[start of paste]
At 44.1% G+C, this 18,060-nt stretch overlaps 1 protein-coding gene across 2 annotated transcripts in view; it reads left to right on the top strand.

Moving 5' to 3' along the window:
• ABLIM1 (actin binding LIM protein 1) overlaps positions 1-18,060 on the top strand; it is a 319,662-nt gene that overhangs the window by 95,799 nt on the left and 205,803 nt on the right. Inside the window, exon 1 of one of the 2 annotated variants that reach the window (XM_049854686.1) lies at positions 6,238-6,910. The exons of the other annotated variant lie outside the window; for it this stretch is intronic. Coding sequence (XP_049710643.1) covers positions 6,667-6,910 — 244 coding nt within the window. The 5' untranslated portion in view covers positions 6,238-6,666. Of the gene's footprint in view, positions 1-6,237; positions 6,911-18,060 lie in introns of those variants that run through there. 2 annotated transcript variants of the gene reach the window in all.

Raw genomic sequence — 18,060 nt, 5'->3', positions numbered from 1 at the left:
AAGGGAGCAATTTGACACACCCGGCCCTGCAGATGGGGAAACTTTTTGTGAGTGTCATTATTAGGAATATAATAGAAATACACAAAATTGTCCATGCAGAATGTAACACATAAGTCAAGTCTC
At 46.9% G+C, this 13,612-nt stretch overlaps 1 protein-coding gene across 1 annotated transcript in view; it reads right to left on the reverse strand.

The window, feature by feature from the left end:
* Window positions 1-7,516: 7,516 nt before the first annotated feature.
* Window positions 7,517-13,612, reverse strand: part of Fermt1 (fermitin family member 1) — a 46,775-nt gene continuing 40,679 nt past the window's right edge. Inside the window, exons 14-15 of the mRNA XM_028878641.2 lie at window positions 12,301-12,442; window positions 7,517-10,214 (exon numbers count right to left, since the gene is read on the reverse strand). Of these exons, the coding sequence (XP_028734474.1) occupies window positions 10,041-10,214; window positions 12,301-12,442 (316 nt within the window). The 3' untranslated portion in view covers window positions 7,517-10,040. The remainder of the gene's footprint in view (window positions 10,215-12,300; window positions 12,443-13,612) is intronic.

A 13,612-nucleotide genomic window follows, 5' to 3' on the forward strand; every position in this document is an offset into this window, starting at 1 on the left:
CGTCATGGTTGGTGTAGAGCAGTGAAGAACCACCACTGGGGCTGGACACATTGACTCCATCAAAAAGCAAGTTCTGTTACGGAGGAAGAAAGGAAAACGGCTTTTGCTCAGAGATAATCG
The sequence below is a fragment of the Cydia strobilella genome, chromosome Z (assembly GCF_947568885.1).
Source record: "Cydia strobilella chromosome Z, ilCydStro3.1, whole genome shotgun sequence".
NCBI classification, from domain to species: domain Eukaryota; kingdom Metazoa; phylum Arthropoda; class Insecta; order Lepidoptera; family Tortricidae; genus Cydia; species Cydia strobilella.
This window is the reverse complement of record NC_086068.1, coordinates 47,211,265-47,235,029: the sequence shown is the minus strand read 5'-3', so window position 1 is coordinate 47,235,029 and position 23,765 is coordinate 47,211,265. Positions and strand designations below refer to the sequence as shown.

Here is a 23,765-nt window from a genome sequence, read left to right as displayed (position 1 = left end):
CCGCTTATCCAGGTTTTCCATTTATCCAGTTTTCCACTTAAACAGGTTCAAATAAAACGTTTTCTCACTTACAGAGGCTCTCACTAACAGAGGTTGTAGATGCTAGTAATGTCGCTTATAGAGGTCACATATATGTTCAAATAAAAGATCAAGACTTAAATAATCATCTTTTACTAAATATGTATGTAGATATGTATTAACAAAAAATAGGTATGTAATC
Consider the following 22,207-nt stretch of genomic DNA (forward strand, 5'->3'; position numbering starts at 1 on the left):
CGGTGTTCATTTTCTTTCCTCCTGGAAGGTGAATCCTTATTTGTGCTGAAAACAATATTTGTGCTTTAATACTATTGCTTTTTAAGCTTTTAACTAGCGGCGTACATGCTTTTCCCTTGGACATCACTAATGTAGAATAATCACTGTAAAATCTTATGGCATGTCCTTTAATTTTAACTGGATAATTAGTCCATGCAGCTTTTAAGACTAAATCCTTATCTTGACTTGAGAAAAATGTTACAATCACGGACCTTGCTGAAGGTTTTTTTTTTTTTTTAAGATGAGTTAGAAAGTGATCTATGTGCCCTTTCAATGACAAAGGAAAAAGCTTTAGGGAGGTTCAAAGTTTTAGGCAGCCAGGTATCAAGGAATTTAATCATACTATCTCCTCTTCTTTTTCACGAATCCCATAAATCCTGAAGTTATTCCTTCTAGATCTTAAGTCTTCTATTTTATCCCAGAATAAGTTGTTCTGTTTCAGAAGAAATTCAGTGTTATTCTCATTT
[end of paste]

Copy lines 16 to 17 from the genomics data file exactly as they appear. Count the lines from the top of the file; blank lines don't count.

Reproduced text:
Here is a 23,765-nt window from a genome sequence, read left to right as displayed (position 1 = left end):
CCGCTTATCCAGGTTTTCCATTTATCCAGTTTTCCACTTAAACAGGTTCAAATAAAACGTTTTCTCACTTACAGAGGCTCTCACTAACAGAGGTTGTAGATGCTAGTAATGTCGCTTATAGAGGTCACATATATGTTCAAATAAAAGATCAAGACTTAAATAATCATCTTTTACTAAATATGTATGTAGATATGTATTAACAAAAAATAGGTATGTAATC